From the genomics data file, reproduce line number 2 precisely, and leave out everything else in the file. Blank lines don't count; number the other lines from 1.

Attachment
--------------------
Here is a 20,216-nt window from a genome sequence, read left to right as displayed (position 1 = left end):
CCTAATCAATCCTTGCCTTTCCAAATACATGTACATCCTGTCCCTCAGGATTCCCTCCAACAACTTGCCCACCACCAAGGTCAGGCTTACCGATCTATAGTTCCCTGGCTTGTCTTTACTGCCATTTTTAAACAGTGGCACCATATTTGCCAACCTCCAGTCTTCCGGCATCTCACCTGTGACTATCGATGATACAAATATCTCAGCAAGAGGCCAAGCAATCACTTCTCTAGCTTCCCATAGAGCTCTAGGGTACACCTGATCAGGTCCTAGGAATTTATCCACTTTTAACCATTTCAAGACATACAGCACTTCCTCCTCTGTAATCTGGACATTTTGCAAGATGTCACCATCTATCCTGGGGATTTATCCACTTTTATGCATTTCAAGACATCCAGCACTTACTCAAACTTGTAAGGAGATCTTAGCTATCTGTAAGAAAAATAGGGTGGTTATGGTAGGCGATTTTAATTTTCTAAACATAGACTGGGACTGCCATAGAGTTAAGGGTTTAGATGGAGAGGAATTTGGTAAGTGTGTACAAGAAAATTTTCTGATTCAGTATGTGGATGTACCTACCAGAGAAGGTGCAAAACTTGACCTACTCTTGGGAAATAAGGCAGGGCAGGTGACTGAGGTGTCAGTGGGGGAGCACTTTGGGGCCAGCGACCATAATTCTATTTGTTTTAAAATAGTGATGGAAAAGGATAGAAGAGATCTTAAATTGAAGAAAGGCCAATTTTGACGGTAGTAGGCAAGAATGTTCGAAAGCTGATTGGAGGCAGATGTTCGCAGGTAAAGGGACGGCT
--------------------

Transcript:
CCTAATCAATCCTTGCCTTTCCAAATACATGTACATCCTGTCCCTCAGGATTCCCTCCAACAACTTGCCCACCACCAAGGTCAGGCTTACCGATCTATAGTTCCCTGGCTTGTCTTTACTGCCATTTTTAAACAGTGGCACCATATTTGCCAACCTCCAGTCTTCCGGCATCTCACCTGTGACTATCGATGATACAAATATCTCAGCAAGAGGCCAAGCAATCACTTCTCTAGCTTCCCATAGAGCTCTAGGGTACACCTGATCAGGTCCTAGGAATTTATCCACTTTTAACCATTTCAAGACATACAGCACTTCCTCCTCTGTAATCTGGACATTTTGCAAGATGTCACCATCTATCCTGGGGATTTATCCACTTTTATGCATTTCAAGACATCCAGCACTTACTCAAACTTGTAAGGAGATCTTAGCTATCTGTAAGAAAAATAGGGTGGTTATGGTAGGCGATTTTAATTTTCTAAACATAGACTGGGACTGCCATAGAGTTAAGGGTTTAGATGGAGAGGAATTTGGTAAGTGTGTACAAGAAAATTTTCTGATTCAGTATGTGGATGTACCTACCAGAGAAGGTGCAAAACTTGACCTACTCTTGGGAAATAAGGCAGGGCAGGTGACTGAGGTGTCAGTGGGGGAGCACTTTGGGGCCAGCGACCATAATTCTATTTGTTTTAAAATAGTGATGGAAAAGGATAGAAGAGATCTTAAATTGAAGAAAGGCCAATTTTGACGGTAGTAGGCAAGAATGTTCGAAAGCTGATTGGAGGCAGATGTTCGCAGGTAAAGGGACGGCT